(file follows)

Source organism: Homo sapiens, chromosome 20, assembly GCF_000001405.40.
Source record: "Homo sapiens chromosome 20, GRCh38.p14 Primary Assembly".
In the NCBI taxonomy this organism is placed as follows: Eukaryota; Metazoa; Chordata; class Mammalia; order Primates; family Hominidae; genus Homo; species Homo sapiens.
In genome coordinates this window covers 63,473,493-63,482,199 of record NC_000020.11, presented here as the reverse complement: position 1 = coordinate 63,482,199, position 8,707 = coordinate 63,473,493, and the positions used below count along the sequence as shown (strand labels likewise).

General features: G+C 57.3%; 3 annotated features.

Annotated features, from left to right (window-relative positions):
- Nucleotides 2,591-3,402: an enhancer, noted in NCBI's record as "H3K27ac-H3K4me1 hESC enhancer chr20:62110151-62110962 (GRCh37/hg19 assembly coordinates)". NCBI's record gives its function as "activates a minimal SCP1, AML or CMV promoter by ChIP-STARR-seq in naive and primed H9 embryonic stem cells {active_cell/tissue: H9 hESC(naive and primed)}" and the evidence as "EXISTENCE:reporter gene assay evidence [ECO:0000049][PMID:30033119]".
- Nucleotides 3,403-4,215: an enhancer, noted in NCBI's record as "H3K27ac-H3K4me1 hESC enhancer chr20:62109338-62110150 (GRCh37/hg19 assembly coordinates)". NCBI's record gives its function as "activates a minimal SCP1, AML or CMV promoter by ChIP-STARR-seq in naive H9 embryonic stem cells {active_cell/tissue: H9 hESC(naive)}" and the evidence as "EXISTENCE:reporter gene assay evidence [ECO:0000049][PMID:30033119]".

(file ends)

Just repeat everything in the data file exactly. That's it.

Source organism: Homo sapiens, chromosome 20, assembly GCF_000001405.40.
Source record: "Homo sapiens chromosome 20, GRCh38.p14 Primary Assembly".
In the NCBI taxonomy this organism is placed as follows: Eukaryota; Metazoa; Chordata; class Mammalia; order Primates; family Hominidae; genus Homo; species Homo sapiens.
In genome coordinates this window covers 63,473,493-63,482,199 of record NC_000020.11, presented here as the reverse complement: position 1 = coordinate 63,482,199, position 8,707 = coordinate 63,473,493, and the positions used below count along the sequence as shown (strand labels likewise).

General features: G+C 57.3%; 3 annotated features.

Annotated features, from left to right (window-relative positions):
- Nucleotides 2,591-3,402: an enhancer, noted in NCBI's record as "H3K27ac-H3K4me1 hESC enhancer chr20:62110151-62110962 (GRCh37/hg19 assembly coordinates)". NCBI's record gives its function as "activates a minimal SCP1, AML or CMV promoter by ChIP-STARR-seq in naive and primed H9 embryonic stem cells {active_cell/tissue: H9 hESC(naive and primed)}" and the evidence as "EXISTENCE:reporter gene assay evidence [ECO:0000049][PMID:30033119]".
- Nucleotides 3,403-4,215: an enhancer, noted in NCBI's record as "H3K27ac-H3K4me1 hESC enhancer chr20:62109338-62110150 (GRCh37/hg19 assembly coordinates)". NCBI's record gives its function as "activates a minimal SCP1, AML or CMV promoter by ChIP-STARR-seq in naive H9 embryonic stem cells {active_cell/tissue: H9 hESC(naive)}" and the evidence as "EXISTENCE:reporter gene assay evidence [ECO:0000049][PMID:30033119]".